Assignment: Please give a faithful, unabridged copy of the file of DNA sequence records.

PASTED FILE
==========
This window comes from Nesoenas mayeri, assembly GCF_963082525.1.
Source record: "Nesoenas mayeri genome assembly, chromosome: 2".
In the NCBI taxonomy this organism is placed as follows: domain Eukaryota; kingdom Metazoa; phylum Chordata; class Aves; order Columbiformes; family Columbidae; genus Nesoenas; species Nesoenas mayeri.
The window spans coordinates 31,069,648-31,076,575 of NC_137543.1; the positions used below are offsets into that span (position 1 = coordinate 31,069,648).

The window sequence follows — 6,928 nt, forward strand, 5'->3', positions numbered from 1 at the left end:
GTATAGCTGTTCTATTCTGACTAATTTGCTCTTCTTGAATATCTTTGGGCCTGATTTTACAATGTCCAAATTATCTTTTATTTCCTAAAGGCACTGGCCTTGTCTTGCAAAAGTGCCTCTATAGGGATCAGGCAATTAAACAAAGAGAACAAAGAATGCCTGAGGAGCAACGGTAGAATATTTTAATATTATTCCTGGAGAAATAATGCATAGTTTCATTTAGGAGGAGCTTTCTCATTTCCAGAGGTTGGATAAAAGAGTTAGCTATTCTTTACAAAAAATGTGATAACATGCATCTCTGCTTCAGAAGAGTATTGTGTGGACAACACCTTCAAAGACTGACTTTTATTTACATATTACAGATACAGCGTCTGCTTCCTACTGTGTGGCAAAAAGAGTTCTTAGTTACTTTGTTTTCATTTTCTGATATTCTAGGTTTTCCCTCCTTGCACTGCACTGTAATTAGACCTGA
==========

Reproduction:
This window comes from Nesoenas mayeri, assembly GCF_963082525.1.
Source record: "Nesoenas mayeri genome assembly, chromosome: 2".
In the NCBI taxonomy this organism is placed as follows: domain Eukaryota; kingdom Metazoa; phylum Chordata; class Aves; order Columbiformes; family Columbidae; genus Nesoenas; species Nesoenas mayeri.
The window spans coordinates 31,069,648-31,076,575 of NC_137543.1; the positions used below are offsets into that span (position 1 = coordinate 31,069,648).

The window sequence follows — 6,928 nt, forward strand, 5'->3', positions numbered from 1 at the left end:
GTATAGCTGTTCTATTCTGACTAATTTGCTCTTCTTGAATATCTTTGGGCCTGATTTTACAATGTCCAAATTATCTTTTATTTCCTAAAGGCACTGGCCTTGTCTTGCAAAAGTGCCTCTATAGGGATCAGGCAATTAAACAAAGAGAACAAAGAATGCCTGAGGAGCAACGGTAGAATATTTTAATATTATTCCTGGAGAAATAATGCATAGTTTCATTTAGGAGGAGCTTTCTCATTTCCAGAGGTTGGATAAAAGAGTTAGCTATTCTTTACAAAAAATGTGATAACATGCATCTCTGCTTCAGAAGAGTATTGTGTGGACAACACCTTCAAAGACTGACTTTTATTTACATATTACAGATACAGCGTCTGCTTCCTACTGTGTGGCAAAAAGAGTTCTTAGTTACTTTGTTTTCATTTTCTGATATTCTAGGTTTTCCCTCCTTGCACTGCACTGTAATTAGACCTGA